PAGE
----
Non-surgical replacement of the valve that separates the right chambers of the heart
Expert Heart & Vascular Care
Getting the care you need starts with seeing one of our heart or vascular specialists.
If your tricuspid valve needs to be replaced to restore normal blood flow and preserve heart function, your doctor may recommend transcatheter tricuspid valve replacement as an alternative to open-heart surgery. The experts in our Structural Heart and Valvular Disease Program use minimally invasive approaches whenever possible to minimize risk and reduce recovery time for our patients. Our doctors work with you and other surgical teams to determine the best treatment option for your unique condition.
What to expect during transcatheter tricuspid valve replacement
You may be asked not to eat or drink before the procedure. Ask your doctor if you should continue taking any regular medications. An IV will be inserted in your arm to provide sedation, medication and fluids.
You may be placed under general anesthesia and a thin, flexible tube known as a catheter will be inserted into an artery in your groin or arm. Using X-ray images, your surgeon will guide the catheter to the tricuspid valve.
There are two options for a replacement valve:
Biological valve: A valve made from pig or cow tissue does not require blood thinning medications, but may need to be replaced when it degenerates.
Mechanical valve: The valve may be made from plastic, carbon or metal and will last longer than a biological valve. They will require blood thinners to reduce the risk of bleeding and stroke.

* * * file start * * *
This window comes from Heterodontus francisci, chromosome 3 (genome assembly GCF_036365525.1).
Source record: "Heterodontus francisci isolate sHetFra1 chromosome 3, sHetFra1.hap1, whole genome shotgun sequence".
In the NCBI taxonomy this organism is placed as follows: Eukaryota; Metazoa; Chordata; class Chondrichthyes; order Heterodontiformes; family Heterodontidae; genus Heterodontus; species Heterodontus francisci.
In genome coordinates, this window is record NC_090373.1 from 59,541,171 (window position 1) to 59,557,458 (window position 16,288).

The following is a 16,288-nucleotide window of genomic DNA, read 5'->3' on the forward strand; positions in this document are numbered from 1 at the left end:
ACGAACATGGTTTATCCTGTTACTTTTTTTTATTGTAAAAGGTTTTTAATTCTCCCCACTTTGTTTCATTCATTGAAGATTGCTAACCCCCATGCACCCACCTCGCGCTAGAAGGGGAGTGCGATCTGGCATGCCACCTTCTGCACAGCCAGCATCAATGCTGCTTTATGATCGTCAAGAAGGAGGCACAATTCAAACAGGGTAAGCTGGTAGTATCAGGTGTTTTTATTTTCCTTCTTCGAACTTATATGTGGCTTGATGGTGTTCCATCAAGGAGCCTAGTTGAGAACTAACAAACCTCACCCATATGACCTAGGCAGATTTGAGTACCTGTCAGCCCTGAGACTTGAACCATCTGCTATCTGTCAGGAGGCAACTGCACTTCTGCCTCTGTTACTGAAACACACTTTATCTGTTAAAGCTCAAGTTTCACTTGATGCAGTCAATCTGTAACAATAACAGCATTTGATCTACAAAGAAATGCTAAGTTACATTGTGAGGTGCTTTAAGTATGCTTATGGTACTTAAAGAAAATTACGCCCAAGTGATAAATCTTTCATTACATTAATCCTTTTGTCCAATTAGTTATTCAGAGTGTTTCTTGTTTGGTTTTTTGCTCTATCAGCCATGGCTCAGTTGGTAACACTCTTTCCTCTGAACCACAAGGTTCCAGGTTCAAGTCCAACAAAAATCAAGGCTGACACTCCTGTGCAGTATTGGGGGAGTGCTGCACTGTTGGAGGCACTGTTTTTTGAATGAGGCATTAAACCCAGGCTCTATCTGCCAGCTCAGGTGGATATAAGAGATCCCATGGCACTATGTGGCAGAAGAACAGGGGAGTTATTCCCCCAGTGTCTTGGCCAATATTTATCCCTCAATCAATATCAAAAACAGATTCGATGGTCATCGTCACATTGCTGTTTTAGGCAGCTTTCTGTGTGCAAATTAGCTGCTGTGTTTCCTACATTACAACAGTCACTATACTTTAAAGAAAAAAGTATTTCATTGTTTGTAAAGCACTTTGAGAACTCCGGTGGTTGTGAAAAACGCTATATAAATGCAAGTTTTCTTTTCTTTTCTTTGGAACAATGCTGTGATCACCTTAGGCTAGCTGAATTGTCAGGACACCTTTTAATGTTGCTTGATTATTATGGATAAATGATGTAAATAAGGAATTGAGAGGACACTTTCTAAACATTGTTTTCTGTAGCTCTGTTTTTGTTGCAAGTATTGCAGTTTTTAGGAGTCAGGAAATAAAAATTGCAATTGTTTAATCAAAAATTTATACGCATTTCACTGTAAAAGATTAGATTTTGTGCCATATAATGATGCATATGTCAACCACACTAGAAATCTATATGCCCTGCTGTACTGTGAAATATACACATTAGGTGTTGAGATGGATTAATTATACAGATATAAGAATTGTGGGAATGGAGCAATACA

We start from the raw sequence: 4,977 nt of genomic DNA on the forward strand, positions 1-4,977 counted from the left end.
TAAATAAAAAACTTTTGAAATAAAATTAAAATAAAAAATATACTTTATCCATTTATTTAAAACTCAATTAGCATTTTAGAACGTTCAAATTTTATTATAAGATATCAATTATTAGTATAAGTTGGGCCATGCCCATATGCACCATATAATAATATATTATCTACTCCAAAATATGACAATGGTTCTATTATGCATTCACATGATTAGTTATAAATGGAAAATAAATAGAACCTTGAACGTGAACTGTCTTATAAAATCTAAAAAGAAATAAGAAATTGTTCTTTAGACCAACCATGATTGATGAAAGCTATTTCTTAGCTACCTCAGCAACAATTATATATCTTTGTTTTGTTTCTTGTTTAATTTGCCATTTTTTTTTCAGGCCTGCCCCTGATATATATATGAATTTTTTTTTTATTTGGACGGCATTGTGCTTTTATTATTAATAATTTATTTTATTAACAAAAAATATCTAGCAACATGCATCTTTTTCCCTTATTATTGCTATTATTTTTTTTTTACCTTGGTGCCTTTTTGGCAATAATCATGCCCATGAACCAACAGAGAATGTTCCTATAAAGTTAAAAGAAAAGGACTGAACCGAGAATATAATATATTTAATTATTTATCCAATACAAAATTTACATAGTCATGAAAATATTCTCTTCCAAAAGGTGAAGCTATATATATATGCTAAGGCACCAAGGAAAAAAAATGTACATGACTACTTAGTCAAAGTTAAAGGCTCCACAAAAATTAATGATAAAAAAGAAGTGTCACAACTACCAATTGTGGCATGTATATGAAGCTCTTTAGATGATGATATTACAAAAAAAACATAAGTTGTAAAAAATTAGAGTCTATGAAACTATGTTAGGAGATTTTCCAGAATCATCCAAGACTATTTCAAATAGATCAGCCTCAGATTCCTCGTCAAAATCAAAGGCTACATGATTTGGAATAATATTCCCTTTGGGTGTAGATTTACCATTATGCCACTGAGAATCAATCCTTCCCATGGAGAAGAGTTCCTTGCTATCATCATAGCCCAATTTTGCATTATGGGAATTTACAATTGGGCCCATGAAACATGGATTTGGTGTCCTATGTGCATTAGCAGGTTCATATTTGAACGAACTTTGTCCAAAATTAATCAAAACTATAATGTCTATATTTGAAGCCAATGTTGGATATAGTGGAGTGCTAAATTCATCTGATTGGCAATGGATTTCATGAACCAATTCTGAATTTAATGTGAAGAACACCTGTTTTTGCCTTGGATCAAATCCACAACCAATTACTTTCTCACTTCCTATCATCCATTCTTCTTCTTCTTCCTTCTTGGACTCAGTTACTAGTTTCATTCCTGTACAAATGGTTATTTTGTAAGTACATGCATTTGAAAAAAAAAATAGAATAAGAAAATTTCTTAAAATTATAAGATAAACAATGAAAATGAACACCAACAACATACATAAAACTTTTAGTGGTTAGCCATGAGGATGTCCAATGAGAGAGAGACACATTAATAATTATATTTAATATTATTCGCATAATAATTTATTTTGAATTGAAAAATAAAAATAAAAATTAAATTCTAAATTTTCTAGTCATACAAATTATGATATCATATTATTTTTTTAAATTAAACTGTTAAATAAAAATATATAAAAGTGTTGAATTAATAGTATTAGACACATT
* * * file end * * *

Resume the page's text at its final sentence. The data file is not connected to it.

The valve will be carried by the catheter and placed using a balloon that presses the valve into place. The catheter is then removed and you are taken to the recovery area. You will be monitored for several days in the hospital.
Tricuspid stenosis is a narrowing of the heart’s tricuspid valve, which limits the flow of blood through the heart.
Tricuspid valve disease refers to several diseases of the heart’s tricuspid valve, through which blood passes as it travels from the heart’s right atrium to the right ventricle.
Cardiac catheterization is a minimally invasive way to diagnose and treat a variety of heart and vascular conditions by guiding thin, flexible tubes called catheters through blood vessels to problem areas.
Chest X-rays use a small dose of radiation to create pictures of the structures inside the chest, including the lungs, heart and chest wall.
An echocardiogram uses high-frequency sound waves to create images of your heart.
An electrocardiogram, also known as an ECG, measures the heart’s electrical activity.
Magnetic resonance imaging, better known as cardiac MRI, is a combination of radio waves, magnets and computer technology to create images of your heart and blood vessels.
Transesophageal echocardiogram allows us to take very detailed images of your heart structure from a probe in your esophagus.